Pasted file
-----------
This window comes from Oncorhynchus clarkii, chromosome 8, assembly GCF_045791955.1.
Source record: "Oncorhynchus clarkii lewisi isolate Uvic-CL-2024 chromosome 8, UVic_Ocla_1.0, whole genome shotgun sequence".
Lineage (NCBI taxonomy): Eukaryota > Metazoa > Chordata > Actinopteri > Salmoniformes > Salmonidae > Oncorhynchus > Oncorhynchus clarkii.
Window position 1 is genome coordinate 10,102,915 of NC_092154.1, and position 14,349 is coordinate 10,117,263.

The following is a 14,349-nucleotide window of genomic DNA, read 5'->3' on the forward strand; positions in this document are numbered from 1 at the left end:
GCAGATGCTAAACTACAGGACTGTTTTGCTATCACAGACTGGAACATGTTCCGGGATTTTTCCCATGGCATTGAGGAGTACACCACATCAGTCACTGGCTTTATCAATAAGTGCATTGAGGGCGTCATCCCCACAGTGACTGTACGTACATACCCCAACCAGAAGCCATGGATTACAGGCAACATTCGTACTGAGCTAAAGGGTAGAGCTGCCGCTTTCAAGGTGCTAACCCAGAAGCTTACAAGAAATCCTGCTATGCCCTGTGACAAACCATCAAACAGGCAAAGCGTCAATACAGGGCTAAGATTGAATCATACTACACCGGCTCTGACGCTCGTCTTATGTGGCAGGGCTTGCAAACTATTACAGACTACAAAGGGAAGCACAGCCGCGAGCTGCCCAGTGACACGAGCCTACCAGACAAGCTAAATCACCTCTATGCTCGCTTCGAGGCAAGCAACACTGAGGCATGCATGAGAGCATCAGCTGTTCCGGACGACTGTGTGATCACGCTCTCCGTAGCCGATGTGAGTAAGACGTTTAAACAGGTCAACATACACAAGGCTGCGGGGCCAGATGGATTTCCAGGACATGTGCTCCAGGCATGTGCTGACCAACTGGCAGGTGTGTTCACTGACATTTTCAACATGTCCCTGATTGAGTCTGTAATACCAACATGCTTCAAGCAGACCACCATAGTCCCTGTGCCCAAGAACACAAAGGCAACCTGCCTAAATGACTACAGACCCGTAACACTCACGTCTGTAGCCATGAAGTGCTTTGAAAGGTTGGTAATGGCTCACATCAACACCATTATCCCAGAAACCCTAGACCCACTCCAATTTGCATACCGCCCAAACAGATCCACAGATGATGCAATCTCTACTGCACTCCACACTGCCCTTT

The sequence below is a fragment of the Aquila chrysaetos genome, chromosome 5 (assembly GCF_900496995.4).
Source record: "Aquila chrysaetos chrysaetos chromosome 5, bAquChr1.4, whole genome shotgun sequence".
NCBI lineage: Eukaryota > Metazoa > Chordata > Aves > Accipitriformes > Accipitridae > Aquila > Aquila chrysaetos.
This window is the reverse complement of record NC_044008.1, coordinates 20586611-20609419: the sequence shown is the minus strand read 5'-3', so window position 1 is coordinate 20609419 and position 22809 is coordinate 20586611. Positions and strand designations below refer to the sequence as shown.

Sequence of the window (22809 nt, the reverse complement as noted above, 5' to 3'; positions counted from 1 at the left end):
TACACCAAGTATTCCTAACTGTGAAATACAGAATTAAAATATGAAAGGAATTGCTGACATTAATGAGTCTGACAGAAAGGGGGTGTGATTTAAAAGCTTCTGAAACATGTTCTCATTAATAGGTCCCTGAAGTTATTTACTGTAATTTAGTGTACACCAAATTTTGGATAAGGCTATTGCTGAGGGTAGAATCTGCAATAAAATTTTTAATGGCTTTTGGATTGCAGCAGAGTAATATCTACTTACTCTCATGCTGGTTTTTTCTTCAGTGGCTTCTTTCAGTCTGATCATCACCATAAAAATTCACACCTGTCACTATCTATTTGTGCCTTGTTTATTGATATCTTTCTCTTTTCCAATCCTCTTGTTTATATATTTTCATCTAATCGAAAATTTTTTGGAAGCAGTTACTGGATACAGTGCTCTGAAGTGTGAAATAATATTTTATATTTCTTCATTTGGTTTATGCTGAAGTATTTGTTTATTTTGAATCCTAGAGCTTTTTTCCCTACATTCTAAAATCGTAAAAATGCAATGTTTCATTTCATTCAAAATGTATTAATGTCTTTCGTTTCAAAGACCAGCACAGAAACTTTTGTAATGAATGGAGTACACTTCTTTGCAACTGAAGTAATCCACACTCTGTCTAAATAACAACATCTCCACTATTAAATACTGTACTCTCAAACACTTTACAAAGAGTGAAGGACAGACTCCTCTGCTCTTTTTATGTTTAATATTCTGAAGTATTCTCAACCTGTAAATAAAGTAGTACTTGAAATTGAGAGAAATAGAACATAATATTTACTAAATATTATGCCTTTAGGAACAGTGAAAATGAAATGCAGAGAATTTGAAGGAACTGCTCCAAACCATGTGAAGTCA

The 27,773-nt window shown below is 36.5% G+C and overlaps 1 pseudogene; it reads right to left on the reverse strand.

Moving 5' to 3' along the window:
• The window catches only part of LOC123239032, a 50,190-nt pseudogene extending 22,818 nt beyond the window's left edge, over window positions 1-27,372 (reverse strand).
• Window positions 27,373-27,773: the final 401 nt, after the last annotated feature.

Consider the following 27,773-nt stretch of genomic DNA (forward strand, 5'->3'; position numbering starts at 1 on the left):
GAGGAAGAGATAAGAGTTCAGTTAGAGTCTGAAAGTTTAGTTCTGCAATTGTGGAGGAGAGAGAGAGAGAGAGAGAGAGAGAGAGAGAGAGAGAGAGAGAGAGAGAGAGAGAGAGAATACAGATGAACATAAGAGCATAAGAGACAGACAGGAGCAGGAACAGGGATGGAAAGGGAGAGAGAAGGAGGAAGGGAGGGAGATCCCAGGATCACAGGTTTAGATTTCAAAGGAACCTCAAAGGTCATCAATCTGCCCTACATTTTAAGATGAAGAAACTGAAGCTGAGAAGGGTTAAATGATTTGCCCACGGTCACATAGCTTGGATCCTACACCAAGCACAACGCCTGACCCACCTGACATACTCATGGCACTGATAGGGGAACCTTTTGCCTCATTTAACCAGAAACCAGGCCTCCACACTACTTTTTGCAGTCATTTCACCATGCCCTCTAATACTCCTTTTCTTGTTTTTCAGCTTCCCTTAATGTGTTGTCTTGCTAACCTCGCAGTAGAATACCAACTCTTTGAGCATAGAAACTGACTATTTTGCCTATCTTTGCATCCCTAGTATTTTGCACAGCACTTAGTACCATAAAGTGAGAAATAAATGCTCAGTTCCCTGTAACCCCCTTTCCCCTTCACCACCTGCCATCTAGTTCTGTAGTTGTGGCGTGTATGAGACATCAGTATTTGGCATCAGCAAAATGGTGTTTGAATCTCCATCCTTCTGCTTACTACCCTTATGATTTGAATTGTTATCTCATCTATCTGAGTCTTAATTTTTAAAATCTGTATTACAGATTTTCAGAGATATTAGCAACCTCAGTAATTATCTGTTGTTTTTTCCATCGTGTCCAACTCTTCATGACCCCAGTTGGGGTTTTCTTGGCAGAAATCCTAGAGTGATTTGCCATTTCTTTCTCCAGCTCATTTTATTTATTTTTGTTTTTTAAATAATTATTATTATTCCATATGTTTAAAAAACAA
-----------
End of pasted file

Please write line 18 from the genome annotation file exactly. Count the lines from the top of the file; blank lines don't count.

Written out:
GAGGAAGAGATAAGAGTTCAGTTAGAGTCTGAAAGTTTAGTTCTGCAATTGTGGAGGAGAGAGAGAGAGAGAGAGAGAGAGAGAGAGAGAGAGAGAGAGAGAGAGAGAGAGAGAGAATACAGATGAACATAAGAGCATAAGAGACAGACAGGAGCAGGAACAGGGATGGAAAGGGAGAGAGAAGGAGGAAGGGAGGGAGATCCCAGGATCACAGGTTTAGATTTCAAAGGAACCTCAAAGGTCATCAATCTGCCCTACATTTTAAGATGAAGAAACTGAAGCTGAGAAGGGTTAAATGATTTGCCCACGGTCACATAGCTTGGATCCTACACCAAGCACAACGCCTGACCCACCTGACATACTCATGGCACTGATAGGGGAACCTTTTGCCTCATTTAACCAGAAACCAGGCCTCCACACTACTTTTTGCAGTCATTTCACCATGCCCTCTAATACTCCTTTTCTTGTTTTTCAGCTTCCCTTAATGTGTTGTCTTGCTAACCTCGCAGTAGAATACCAACTCTTTGAGCATAGAAACTGACTATTTTGCCTATCTTTGCATCCCTAGTATTTTGCACAGCACTTAGTACCATAAAGTGAGAAATAAATGCTCAGTTCCCTGTAACCCCCTTTCCCCTTCACCACCTGCCATCTAGTTCTGTAGTTGTGGCGTGTATGAGACATCAGTATTTGGCATCAGCAAAATGGTGTTTGAATCTCCATCCTTCTGCTTACTACCCTTATGATTTGAATTGTTATCTCATCTATCTGAGTCTTAATTTTTAAAATCTGTATTACAGATTTTCAGAGATATTAGCAACCTCAGTAATTATCTGTTGTTTTTTCCATCGTGTCCAACTCTTCATGACCCCAGTTGGGGTTTTCTTGGCAGAAATCCTAGAGTGATTTGCCATTTCTTTCTCCAGCTCATTTTATTTATTTTTGTTTTTTAAATAATTATTATTATTCCATATGTTTAAAAAACAA